110th Congress Passes No President Left Behind Act
Washington, D.C., February 15, 2007 -- In a surprise sequel to the string of legislative successes encapsulated in the 110th Congress's "100 hours" platform, House lawmakers today passed the groundbreaking No President Left Behind Act (NPLB) by a vote of 381-41.
The bill, which has broad bipartisan support, is expected to go to the Senate on Wednesday where passage is widely anticipated. President Bush had earlier vowed to veto the measure, but Congress is predicted to have sufficient votes to override.
"NPLB marks a crucial step forward in codifying rules, accountability and assessment procedures for the office of the presidency," Speaker Nancy Pelosi (D-CA) said. "It's the reform package the American public need before presidential standards slip any further—for the good of the people, the country, and yes, even the presidency."
NPLB, according to co-sponsors Rep. Dennis J. Kucinich (D-OH) and Rep. Ron Paul (R-TX), is a response to "the dangerous slide in presidential performance America has experienced in recent decades, with the deterioration reaching a critical level in the new millennium."
A key provision of No President Left Behind is the requirement that the office of the presidency develop a collection of assessments, policy success rates, and other indicators on which presidential performance can be judged. Presidents will be required to meet Adequate Yearly Progress (AYP) levels across the range of indicators, cross-referenced with goals as announced in campaign appearances, State of the Union speeches, and other public events.
Presidents who fail to meet AYP levels, to be externally assessed though a rigorous NPLB annual testing program, are considered to have "fallen short", which then qualifies the failing president for additional assistance in the form of better advisors, better policies, and, in extreme cases, remedial education.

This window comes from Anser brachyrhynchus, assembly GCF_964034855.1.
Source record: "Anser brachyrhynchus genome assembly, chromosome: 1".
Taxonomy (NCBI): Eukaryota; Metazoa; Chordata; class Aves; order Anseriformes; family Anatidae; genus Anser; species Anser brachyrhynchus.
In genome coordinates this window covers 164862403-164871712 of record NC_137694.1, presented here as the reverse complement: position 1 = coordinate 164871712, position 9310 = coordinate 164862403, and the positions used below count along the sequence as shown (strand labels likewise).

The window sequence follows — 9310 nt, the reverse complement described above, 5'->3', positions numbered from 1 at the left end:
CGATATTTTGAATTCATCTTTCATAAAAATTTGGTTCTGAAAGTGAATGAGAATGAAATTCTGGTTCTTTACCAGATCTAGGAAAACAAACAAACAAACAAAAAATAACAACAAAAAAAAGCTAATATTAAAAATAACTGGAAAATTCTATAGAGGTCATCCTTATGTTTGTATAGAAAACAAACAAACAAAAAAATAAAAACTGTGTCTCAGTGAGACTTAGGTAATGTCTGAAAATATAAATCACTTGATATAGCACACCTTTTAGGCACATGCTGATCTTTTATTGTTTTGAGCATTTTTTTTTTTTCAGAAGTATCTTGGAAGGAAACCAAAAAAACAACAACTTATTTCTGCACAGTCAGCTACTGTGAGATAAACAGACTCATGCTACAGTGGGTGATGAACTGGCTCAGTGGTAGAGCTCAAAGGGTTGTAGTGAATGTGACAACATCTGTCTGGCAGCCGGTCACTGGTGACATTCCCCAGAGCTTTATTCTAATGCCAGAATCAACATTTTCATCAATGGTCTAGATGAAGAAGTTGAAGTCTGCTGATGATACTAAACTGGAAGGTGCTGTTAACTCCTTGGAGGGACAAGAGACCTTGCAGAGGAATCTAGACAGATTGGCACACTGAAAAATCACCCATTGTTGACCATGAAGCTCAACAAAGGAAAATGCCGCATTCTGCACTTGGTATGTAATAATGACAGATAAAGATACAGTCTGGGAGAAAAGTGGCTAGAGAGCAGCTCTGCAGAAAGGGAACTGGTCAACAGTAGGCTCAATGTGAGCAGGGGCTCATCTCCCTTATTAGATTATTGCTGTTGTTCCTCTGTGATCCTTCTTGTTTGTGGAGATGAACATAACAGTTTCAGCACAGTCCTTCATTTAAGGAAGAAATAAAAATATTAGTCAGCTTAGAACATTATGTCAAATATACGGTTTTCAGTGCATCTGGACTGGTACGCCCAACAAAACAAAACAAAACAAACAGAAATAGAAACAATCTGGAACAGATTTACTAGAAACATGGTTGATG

A president who fails to meet AYP goals two years in a row is classified as "in need of improvement", automatically granting American citizens the option of offering their allegiance to a president more likely to succeed. A president who continues to fail AYP will be required to implement new policies, appoint outside experts to manage the presidency, and remove relevant staff, generally the president himself.
"The president, who in many ways embodies the future of America," Rep. Kucinich said, "must be required to develop, adhere to, assess and be made accountable for the goals set for him by his electorate, the American people. Since 2001, what we've seen is the exact opposite of that. We've even had a president held back for an extra term because he failed to achieve even the most basic requirements of his first term. That's just not acceptable."
Performance goals expected to be included in all AYP provisions of NPLB include core levels of reading, writing and oral proficiency as well as a basic knowledge of geography, history, geopolitics, economics, law, and the Constitution. A working knowledge of science is stressed by NPLB sponsors as a vital provision.
"We've seen a dramatic retreat from the scientific method during the course of the recent presidency, and that's hurt our competitiveness and made laughingstocks of us both domestically and abroad," Rep. Paul said. "Therefore, a concerted move toward reliance on scientifically based research, rather than wishful thinking or superstition, will be one of the top AYP indicators we'll be looking most closely at. Failure to meet it will result in an automatic stamp of 'in need of improvement' for whoever happens to be in the Oval Office."
Advisor Quality is another vital area of NPLB. The No President Left Behind Act requires that all presidential advisors, cabinet members, and other key position-holders including the president himself be "highly qualified" as defined by law.
"Being a compatible religious demagogue or having worked as a lobbyist or as the CEO for a large campaign contributor isn't going to cut it anymore," Rep. Kucinich said. "Through NPLB, we're going to be requiring actual qualifications for the job at hand."
Initial funding for NPLB, $4 billion for the first year, will be taken from the White House Press Office budget, allowing the new initiative to be "budget neutral", Rep. Paul said.
"NPLB won't cost the American taxpayer a dime," he said. "All we'll see is a reduced outflow of generally self-serving press releases from the White House, and the only one that could conceivably be hurt by that is the very office we're going to help with this program."
By Ion Zwitter, Avant News Editor
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